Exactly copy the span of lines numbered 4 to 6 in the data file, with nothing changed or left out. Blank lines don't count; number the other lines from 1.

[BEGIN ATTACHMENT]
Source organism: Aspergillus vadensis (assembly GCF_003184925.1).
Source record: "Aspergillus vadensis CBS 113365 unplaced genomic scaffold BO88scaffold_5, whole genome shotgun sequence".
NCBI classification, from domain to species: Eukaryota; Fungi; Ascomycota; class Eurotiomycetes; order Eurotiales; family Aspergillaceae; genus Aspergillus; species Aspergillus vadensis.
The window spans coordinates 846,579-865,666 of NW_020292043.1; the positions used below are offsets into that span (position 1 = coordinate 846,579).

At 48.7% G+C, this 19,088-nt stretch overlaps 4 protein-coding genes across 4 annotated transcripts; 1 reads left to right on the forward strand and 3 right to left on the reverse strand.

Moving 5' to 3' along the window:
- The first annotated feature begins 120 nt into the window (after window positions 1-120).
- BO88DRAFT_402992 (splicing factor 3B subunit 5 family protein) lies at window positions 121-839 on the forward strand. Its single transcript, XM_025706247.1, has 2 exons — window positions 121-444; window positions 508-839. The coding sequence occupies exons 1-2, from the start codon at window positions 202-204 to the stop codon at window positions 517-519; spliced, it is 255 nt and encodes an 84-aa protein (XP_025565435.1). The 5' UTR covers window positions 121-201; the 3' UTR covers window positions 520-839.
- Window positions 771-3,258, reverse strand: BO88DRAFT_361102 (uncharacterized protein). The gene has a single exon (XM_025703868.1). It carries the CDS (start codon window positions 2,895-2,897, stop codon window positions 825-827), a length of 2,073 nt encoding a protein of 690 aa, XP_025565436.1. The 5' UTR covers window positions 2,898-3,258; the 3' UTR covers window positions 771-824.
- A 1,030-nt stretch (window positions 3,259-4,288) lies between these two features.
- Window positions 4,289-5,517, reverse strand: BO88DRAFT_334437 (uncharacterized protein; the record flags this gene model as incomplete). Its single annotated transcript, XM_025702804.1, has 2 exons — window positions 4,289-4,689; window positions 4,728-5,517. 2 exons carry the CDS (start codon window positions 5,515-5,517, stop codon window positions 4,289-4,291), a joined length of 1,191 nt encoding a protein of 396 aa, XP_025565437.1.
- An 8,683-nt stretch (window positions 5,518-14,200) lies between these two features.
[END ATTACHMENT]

The window spans coordinates 846,579-865,666 of NW_020292043.1; the positions used below are offsets into that span (position 1 = coordinate 846,579).

At 48.7% G+C, this 19,088-nt stretch overlaps 4 protein-coding genes across 4 annotated transcripts; 1 reads left to right on the forward strand and 3 right to left on the reverse strand.

Moving 5' to 3' along the window: